By applying these models, we were able to reduce the forecast deviations for the Siemens buildings by ~40%, resulting in a remaining error of just ~1.49 °C between the so enhanced forecast for the building and the actual observation.
Figure 5: Exemplary time series of the observed air temperature (purple), air temperature from DMO (green) and the predicted air temperature (blue) for one week in March.
Another approach for using CPP data for meteorological purposes was to explore the possibilities of utilizing car rain sensor data and car wiper data. We conceptualized a “Virtual Radar” based on CPP sensor data instead of actual weather radar data that could be used to gain insights into real time rain events in regions that do not have expensive weather radars or where those are not publicly available.
We investigated which development steps would be necessary to build a service like that, and found that the output and measurement of car rain sensor data and wiper data is not standardized across all vehicles and vehicle types, thus effort is needed to account for those differences. Furthermore, the driving speed and the angle of the windshield needs to be considered when deriving precipitation data from windshield sensors as they play a crucial role on how much rain actually lands on the windshield.
Afterwards, the measured rain signals need to be calibrated regularly by using standard rain measurements (like weather radars) to gauge the output properly. And finally, the so collected precipitation data needs to be aggregated and visualized in almost real-time precipitation maps, which could then potentially used to issue warnings (e.g., flash flood warnings).
Our project results indicate that the car sensors (at least in the VW cars in this project) are very sensitive even to small droplets. The maximum value of 10 is reached in a lot of weak rain events (low radar reflectivity <10 dBZ), suggesting that the sensors are triggered not (only) by intensity but instead (also) by droplet number. Rainfall intensity measured by traditional weather stations (in liter/m² water equivalent) is a function of drop size and number.
Despite the preliminary findings regarding the limitation of the intensity range, the car data sensors show potential in some applications. For example, the discrimination between radar echoes reaching the ground and those evaporating beforehand. Or for filling the remote sensing gap of drizzle, i.e., very fine/small droplets which are rarely detected by typical radar devices. On the other hand, cars will likely not be able to replace a precipitation radar, at least not in the given configuration with a capped intensity value, because summer-time intensities are expected to be of intensity 10 (highest intensity in the testing vehicles) almost always.
During the Cross-CPP project, we investigated the development steps to create a CPP-based virtual radar and also developed the calibration procedure, and processing algorithms to extract a valid and reliable signal from some vehicle types, however, intense testing with more car rain sensor data, and subsequently further calibration periods are needed to fully develop a fully functional independent prototype service based on these theoretical proof-of-concept procedures. Nevertheless, based on our tests during Cross-CPP, Meteologix is confident that a service like that is possible and a valuable addition to conventional weather observation sources.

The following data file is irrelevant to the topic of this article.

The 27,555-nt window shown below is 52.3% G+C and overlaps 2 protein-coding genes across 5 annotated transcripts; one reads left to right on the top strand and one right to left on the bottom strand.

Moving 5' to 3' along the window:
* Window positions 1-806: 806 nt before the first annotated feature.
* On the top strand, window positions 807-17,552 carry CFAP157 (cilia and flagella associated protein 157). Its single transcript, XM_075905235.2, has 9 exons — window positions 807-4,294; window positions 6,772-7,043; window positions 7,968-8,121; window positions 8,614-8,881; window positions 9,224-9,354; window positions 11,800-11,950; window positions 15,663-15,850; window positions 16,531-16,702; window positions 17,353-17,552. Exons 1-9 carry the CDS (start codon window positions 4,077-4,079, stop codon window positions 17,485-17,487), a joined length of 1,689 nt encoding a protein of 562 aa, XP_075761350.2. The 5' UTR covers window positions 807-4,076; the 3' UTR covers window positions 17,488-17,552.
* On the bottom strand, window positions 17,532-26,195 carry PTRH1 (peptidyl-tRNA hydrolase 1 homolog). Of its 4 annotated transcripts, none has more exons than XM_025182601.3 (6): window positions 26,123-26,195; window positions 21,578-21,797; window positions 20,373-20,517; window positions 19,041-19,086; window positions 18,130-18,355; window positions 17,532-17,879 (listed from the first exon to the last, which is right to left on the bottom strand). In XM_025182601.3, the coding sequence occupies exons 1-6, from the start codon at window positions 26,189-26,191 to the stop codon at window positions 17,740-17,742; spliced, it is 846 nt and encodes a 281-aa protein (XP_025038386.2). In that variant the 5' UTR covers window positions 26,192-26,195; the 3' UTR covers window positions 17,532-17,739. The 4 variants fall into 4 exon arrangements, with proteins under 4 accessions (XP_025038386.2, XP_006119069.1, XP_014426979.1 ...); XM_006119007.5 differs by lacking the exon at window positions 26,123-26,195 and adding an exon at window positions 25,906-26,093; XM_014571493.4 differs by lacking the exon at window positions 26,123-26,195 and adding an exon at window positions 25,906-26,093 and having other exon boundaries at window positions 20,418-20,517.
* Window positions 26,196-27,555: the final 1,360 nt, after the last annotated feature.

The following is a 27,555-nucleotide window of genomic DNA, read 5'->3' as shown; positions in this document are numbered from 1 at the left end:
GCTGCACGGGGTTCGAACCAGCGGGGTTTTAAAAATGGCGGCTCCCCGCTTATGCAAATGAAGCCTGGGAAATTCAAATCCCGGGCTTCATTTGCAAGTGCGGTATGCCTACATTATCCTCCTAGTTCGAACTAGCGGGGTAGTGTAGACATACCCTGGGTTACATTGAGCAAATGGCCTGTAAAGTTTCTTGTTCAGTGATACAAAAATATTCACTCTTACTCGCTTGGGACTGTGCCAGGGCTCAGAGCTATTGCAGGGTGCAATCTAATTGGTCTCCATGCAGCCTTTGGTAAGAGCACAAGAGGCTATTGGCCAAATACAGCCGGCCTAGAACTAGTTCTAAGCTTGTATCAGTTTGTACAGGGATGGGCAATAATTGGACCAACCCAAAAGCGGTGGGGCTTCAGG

Figure 6: Scatter plot of cars’ rain intensity sensor (y-axis) versus precipitation radar reflectivity (x). Red data points have been detected as implausible, black points have not been used during calibration because of low confidence in low-dBZ radar values.
Storm-cell intersection program
Lastly, Meteologix participated in the joint service project of a weather-based navigation for cars that warns the driver in advance of and during their trip of significant weather events. For this, we developed a real-time storm cell tracking to detect thunderstorms and track their pace and direction. This storm-cell tracking enables us to intersect the driver’s route with the forecasted thunderstorm’s path to issue warnings to the driver. Get more information on this service at the service description from VW.
In sum, Meteologix has come to the conclusion that CPP data can aid the expansion of meteorological solutions to new market sectors like smart technology as well as logistics and more user centred services despite the classical weather forecasting app. Meteologix has also shown that the quality of CPP data is diverse, but usually sufficient for meteorological purposes as its data quality deficiencies in comparison to classical meteorological observations can potentially be compensated by data density as CPP data usually is available in much larger amounts than professional measurements.
Meteologix has created a demonstrator video that shows you the rationale behind each prototype and its business use case. You can find the video with the application scenarios for the presented developments here:
Meteologix' service descriptions:
That's all from the Meteologix Team! We hope you enjoyed these insights into our inventions, we surely enjoyed working on them :)